Black History Bowl Draws Enthusiastic Audience
For the twelfth year, all four middle schools in Chapel Hill-Carrboro City Schools sent teams of AVID students to the Black History Knowledge Bowl, hosted by the local chapter of Alpha Kappa Alpha Sorority (AKA). This year the bowl took place on Feb. 29 at McDougle Middle School (MMS), and for the third year in a row, MMS brought home the first place trophy. But all four teams exhibited a strong grasp of information related to African American culture, sports, history and politics.
Frances Graham is president of the Chapel Hill Chapter of Mu Omicron Omega of AKA Sorority. She said, “We believe the Black History Knowledge Bowl is a trifecta in that it engages our future leaders, increases awareness about the rich history and accomplishments of African Americans, and provides an excellent opportunity for students, faculty, and the community to honor and celebrate America's history.”
Although there were numerous community and CHCCS events held that Saturday, the attendance at the Bowl was substantial. Tables in the MMS cafeteria were filled with students, their families and friends, as well as many members of the Mu Omicron Omega Chapter of AKA. The morning’s program opened with a Poetry Slam, a new feature this year. Students shared their original pieces, and MMS student, Aylin Velasco-Panteleon, won first place, with Ashylah Foster from Smith Middle School taking second place.
Graham said, “The Poetry Slam is a new component of the Black History Knowledge Bowl. We tested it out this year to determine if we want to keep it as part of that event or create a separate event with the poetry slam as the primary focus. The purpose of the Poetry Slam was to expose students to arts enrichment and culture and to showcase the students’ talents.”
MMS eighth grade student, Hugo Bautista, has competed every year. “I chose to participate in the Black History Knowledge Bowl because Black History is American history, and I enjoy learning about it,” Bautista said. “Usually, we talk about the Founding Fathers, the American Revolution, or something of that sort, but we don't learn about the people behind the scenes. I learned about so many revolutionary things African Americans did that I would have never thought of.”
AVID Teacher, Karen Herring, at MMS, said, “I would agree 100% with what Hugo had to say. This is America's History. Let's teach this throughout the year. Our preparation starts about mid-January. Most of my students on the team have done this for three years now. They are usually asking about the questions before I even get them. What I found that works is to have students who are committed to learning the material. Of course we have a strategy that works for us, but the kids genuinely love to be together and support each other. We take at least four Fridays after school (when we don't get wind or snow interrupting our time) and eat and work. We are like a big family, so students don't mind carrying the load for each other.”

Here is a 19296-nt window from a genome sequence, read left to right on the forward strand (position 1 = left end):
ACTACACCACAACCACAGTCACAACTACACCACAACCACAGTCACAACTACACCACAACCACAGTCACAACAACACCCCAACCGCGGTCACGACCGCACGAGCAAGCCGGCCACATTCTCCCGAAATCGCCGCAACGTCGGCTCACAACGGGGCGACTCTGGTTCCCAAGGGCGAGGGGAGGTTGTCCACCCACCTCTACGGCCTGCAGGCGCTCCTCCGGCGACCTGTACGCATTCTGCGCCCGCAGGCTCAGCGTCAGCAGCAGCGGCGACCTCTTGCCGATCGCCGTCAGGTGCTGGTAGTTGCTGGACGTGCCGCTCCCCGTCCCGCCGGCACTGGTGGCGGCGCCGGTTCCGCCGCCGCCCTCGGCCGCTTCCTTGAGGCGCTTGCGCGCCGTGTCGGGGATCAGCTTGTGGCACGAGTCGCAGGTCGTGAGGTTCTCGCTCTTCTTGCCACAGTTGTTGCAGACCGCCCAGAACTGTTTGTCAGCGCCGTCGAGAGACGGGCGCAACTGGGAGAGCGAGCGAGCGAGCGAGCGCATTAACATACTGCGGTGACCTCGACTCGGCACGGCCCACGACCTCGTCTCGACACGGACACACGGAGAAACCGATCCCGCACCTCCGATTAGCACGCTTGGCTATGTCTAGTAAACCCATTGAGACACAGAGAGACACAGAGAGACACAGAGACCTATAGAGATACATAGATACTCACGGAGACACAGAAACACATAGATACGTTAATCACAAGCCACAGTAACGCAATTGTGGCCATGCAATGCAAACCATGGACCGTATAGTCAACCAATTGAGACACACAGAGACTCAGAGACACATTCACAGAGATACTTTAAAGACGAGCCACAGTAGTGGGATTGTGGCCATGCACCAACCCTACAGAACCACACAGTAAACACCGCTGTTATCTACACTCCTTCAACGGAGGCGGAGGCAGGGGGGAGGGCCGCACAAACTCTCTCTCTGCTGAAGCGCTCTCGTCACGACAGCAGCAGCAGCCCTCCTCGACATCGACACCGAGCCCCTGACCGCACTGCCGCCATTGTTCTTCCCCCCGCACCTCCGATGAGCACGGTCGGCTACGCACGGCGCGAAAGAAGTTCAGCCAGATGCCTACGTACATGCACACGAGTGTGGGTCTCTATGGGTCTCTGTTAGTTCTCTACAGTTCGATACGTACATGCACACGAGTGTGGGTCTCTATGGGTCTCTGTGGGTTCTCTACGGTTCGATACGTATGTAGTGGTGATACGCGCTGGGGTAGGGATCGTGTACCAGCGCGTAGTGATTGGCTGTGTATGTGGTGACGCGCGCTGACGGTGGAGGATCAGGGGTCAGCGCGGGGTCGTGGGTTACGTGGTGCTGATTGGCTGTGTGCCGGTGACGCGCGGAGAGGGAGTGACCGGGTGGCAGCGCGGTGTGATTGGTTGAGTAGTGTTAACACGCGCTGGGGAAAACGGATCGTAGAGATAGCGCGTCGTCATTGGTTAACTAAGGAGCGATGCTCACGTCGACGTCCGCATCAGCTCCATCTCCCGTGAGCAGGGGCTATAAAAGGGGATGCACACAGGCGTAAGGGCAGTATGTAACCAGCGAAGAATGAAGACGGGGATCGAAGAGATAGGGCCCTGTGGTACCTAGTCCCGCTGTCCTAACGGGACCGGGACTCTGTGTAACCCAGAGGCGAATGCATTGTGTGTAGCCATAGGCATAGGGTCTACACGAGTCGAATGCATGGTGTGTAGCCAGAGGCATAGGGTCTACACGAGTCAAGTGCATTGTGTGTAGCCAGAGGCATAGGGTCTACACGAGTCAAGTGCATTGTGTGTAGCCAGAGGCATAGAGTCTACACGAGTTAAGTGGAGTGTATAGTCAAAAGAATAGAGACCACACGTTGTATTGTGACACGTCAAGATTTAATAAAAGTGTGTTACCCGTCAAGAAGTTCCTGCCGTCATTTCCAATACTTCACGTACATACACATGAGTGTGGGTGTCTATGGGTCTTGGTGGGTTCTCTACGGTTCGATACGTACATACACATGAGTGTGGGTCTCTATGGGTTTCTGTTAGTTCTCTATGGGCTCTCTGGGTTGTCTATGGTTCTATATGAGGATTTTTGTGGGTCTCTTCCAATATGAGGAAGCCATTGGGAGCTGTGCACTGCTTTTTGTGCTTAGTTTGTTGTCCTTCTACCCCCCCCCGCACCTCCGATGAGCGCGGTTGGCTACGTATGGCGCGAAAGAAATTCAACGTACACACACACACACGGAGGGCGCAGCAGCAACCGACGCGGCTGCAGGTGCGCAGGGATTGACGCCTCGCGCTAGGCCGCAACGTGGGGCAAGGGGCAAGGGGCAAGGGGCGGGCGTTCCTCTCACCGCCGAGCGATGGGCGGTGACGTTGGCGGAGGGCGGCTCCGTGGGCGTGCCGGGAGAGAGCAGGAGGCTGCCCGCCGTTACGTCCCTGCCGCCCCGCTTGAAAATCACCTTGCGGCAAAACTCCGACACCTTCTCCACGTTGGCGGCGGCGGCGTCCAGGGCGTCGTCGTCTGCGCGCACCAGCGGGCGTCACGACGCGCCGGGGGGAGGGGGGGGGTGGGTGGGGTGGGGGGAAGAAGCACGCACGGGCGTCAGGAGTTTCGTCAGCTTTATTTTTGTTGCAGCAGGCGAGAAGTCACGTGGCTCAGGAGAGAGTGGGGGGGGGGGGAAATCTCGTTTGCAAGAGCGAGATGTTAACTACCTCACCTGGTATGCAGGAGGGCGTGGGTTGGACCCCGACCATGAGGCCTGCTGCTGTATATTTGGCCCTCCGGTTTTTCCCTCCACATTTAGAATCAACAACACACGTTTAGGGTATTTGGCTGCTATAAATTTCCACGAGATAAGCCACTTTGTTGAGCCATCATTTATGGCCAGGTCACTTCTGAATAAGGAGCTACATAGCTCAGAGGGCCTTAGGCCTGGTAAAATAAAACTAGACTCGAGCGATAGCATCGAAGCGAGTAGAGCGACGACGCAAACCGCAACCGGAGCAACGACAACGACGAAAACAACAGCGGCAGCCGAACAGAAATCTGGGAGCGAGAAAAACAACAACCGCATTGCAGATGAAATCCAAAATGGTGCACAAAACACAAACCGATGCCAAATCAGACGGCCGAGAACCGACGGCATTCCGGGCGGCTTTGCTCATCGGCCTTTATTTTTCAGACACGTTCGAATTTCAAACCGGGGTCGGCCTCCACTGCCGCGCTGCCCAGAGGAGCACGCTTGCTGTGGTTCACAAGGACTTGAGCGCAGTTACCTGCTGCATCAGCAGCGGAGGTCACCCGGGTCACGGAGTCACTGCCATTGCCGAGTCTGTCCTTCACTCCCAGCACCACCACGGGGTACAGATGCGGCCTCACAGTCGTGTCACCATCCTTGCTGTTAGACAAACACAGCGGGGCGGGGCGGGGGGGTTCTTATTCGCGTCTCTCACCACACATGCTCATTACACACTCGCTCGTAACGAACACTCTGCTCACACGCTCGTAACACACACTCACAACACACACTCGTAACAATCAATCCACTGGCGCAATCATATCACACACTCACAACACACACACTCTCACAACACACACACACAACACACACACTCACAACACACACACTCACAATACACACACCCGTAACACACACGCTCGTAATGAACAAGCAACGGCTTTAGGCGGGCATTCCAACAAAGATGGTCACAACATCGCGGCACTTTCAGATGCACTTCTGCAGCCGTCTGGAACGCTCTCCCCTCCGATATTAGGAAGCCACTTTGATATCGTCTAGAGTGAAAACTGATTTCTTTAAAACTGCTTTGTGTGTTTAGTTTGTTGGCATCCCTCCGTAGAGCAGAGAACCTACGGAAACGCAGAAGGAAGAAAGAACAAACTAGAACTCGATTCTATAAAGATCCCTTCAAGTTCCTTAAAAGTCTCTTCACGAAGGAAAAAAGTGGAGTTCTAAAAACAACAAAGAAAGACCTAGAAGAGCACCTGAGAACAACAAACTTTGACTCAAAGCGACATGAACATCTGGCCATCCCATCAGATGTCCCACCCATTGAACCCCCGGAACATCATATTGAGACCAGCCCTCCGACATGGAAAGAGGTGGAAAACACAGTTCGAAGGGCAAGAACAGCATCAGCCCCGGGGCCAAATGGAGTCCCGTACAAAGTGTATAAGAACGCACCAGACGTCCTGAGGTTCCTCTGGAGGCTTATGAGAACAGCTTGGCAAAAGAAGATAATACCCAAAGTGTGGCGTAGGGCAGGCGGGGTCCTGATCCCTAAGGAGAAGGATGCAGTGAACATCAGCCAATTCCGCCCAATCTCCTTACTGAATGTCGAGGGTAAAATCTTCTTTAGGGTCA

The second place team was from Phillips Middle School (PMS), whose AVID Teacher is Rob Frescoln. Sixth grade student, Umi Ford said, “The knowledge bowl was sooooo fun! Studying for it was also fun. I made flashcards, timelines and maps that I color-coded and labeled. Every Tuesday we met as a team and tested our knowledge, then got Jolly Ranchers and lollipops. At the event, there was a bunch of food. When we actually started the competition, I wasn't nervous, because I knew half the people there by name. Afterward, everyone got a prize, a certificate and was congratulated, whether they won or not."
The team from Culbreth Middle School is led by AVID teacher, Jessie Grinnell, and Eric Zeigler leads the team from Smith Middle School. The competition was stiff throughout the rounds of questions, and more than one student could be heard telling parents and peers that next year the seasoned winners from MMS will finally be in high school!
“The members of the Chapel Hill Chapter of Alpha Kappa Alpha Sorority, Inc. and the Ivy Hill Foundation enjoy hosting the event,” Graham said. “One of our goals is to create an opportunity for everyone in attendance to learn something new. The event encourages the efforts of the participants in their ability to consume a large volume of information in a short amount of time. It's exciting to watch the participants proudly share their responses and see the pride on their faces when they've given the correct response. And, the beauty of this is the students will maintain these Black History facts for a lifetime! We truly appreciate the partnerships with the students, parents and Chapel Hill - Carrboro schools and teachers.”
The AKA sorority was founded at Howard University in 1908, and the branch in Chapel Hill-Carrboro has been serving people in the community for almost 40 years. It was the first African American sorority, and its mission has always been to cultivate high academic and ethical standards, promote unity among women and be of “Service to All Mankind.” All across the country in February, AKA chapters organize Black History Knowledge Bowls for middle and high school students, in order to promote and expand the knowledge of aspects of America’s history that is so often neglected.
Can you answer these questions from the Bowl prep material?
“Harold Washington became what city’s first African American mayor?”
“Who founded an economic program called ‘People Limited to Save Humanity,’ known as Operation PUSH?”
“Apollo 16 used an ultraviolet camera designed by what African American?”